So I popped into a cute looking bakery/cafe, (they’re everywhere,) and got a bresaola, arugula, and fresh mozzarella sandwich, on fresh baked bread, with a chocolate croissant and a cappuccino to go.

(General advice, of the many munchies on offer in the city, including some with silly names, the bakeries and delis seemed to have the most consistent, high-end Euro product, that I observed.)


Dubble Trouble

It set me up for the afternoon, looking out the my window on the shimmering canal, watching a spot of local tv, and getting a bit of jet-lag-rest.


Hotel Room View


Once done, I left the Hotel Mai for my first big walk.

Is it creepy that I could consult my iPhone now and see how long I walked that day? (5 miles. It only went up from there.)

I remember that I cut through Dam Square, headed West a block or two, and then and just let whimsy be my guide.

Twisting and turning through the canal ring.

There really are few better feelings.

Turn here.
Look there.

Stop in a coffee shop and get stoned.

After a couple of hours, it got dark, and I realized I’d need food and another smoke.

I had 20 Euro left.

Decisions, decisions.

Coffee shop or restaurant?

There’s nothing wrong with having a smoke in the street, (except for the constant devil-wind,) so I opted to go with my grinding stomach.

Before me stood a Vietnamese restaurant with a cute name, Pho King.

Say it fast.
Get it?



It was cash only, which meant my commitment was complete, because I was hungry, it was relatively early, 7 or 8pm, and I wanted to be done purchasing food for the night.

To say the place had a great vibe is not an undersell. It was small, but clean, and my spider-sense tingled that it was going to be good.

I asked for some recommendations, and the smart, young Vietnamese woman behind the counter said the Pho was the best thing.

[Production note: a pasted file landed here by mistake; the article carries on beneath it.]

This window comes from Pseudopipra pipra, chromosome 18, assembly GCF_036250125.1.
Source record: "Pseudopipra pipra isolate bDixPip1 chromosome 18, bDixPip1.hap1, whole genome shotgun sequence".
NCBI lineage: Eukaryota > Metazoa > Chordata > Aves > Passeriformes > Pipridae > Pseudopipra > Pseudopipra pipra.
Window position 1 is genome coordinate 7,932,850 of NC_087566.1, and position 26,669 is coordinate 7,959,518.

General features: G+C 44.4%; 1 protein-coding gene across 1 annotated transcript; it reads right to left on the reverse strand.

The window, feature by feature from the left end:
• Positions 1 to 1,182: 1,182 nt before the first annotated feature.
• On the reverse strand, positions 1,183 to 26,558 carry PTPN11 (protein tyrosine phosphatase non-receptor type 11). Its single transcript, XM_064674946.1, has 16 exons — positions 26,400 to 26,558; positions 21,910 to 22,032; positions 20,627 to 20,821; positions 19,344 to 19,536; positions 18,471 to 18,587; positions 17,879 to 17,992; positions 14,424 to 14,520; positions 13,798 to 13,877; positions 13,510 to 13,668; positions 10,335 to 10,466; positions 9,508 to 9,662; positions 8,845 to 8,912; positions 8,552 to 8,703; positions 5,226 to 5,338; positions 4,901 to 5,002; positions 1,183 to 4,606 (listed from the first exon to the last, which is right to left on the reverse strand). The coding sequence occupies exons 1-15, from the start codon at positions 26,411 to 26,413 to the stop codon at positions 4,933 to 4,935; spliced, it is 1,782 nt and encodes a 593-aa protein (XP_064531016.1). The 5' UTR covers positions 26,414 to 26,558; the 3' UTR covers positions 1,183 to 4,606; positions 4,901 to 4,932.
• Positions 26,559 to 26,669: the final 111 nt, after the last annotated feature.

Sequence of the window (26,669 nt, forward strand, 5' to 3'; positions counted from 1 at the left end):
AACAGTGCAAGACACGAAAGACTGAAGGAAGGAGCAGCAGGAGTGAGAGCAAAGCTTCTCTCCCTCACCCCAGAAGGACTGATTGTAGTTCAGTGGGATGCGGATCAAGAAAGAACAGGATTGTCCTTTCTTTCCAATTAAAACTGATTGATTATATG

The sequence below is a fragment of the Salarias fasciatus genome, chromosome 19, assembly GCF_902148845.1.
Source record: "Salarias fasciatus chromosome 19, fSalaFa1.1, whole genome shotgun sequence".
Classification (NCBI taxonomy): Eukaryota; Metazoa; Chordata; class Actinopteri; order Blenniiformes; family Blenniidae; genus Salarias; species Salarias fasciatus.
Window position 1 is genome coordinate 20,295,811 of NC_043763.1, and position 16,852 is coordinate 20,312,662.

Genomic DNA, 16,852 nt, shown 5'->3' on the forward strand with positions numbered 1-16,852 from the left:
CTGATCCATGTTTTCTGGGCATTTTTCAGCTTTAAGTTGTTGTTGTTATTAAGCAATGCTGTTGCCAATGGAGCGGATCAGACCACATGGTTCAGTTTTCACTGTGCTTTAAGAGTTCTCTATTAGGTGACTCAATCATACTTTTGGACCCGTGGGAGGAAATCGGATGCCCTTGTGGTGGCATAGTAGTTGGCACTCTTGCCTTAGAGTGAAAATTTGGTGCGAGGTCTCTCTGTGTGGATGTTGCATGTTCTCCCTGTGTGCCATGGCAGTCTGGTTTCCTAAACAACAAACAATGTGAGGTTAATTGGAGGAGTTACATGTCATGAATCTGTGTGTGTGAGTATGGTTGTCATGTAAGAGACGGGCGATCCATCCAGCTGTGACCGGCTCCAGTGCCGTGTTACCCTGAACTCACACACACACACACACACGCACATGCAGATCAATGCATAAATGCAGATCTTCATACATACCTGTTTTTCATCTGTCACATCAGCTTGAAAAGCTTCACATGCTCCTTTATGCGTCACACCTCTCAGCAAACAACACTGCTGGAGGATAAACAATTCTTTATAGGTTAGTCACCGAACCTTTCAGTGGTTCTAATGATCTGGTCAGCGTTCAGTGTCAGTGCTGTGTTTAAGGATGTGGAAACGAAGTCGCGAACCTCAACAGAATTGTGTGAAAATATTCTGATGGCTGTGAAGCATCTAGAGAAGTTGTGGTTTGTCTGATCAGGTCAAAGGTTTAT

She was serious in all the right ways, and after I made a few jokes, all the ladies behind the counter liked me.

“OK,” I said. “I’ve got only 20 Euro. You’re the boss, now. I’ll do what you say, and you can use up all the money, including a small tip.”

I looked at the menu.


I love BBQ pork bun, and there it was. The meat is served over cold, or room temperature, rice noodles, typically with shredded carrots and cucumber, with crushed peanut, and then you add a cold, sweet fish sauce, nuoc cham.

“I love that,” I said. “It’s my favorite.”

The young woman behind the counter shook her head no.

“No?” I said. “I can’t get that.”

She shook her head no.

“No,” she said.

“But you have my best interests at heart, right?”

“Yes,” she said. “I do. We’re gonna get you a Beef Pho, with all three kinds of beef. It’s what we do best.”

“Great. Fine. But I can’t have the BBQ Pork Bun. It’s my favorite.”

“No,” she said.

I was bummed out, but keeping the faith.

She smiled.

“But look. The fresh spring roll. Look at number 14.”

I looked down, took a second, the marijuana and hash slowing me perceptibly.

I read: BBQ pork, rice noodle, shredded vegetable, peanuts, dipping sauce. Inside the fresh spring roll wrapper!

I looked at the price: about half of what I was badgering her to let me order.

“It’s the same thing,” I said, “but in a spring roll, and cheaper.”

She smiled.

Meaning: I could have the soup, and the spring rolls for my 20 Euro, including a small tip. (But no drink.)

I asked for it to go, and again, she shook her head, No.

“No,” I said? “I can’t take it to go?”

“No,” she said. “You eat the spring rolls now, while they’re fresh, and I’ll pack up the soup for you to go.”

“OK,” I replied. “If you say so. Like I said, I’m in your hands.”